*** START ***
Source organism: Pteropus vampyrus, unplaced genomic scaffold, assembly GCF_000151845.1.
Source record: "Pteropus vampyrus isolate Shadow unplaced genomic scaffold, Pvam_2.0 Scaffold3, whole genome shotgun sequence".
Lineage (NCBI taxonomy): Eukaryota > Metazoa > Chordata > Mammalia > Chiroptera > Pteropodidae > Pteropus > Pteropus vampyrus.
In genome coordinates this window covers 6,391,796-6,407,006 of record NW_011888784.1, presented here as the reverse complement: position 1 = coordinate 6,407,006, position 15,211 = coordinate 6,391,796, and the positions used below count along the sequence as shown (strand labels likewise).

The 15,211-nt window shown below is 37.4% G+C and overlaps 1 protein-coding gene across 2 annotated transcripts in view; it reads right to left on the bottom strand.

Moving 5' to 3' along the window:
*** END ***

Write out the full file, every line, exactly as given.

Source organism: Pteropus vampyrus, unplaced genomic scaffold, assembly GCF_000151845.1.
Source record: "Pteropus vampyrus isolate Shadow unplaced genomic scaffold, Pvam_2.0 Scaffold3, whole genome shotgun sequence".
Lineage (NCBI taxonomy): Eukaryota > Metazoa > Chordata > Mammalia > Chiroptera > Pteropodidae > Pteropus > Pteropus vampyrus.
In genome coordinates this window covers 6,391,796-6,407,006 of record NW_011888784.1, presented here as the reverse complement: position 1 = coordinate 6,407,006, position 15,211 = coordinate 6,391,796, and the positions used below count along the sequence as shown (strand labels likewise).

The 15,211-nt window shown below is 37.4% G+C and overlaps 1 protein-coding gene across 2 annotated transcripts in view; it reads right to left on the bottom strand.

Moving 5' to 3' along the window: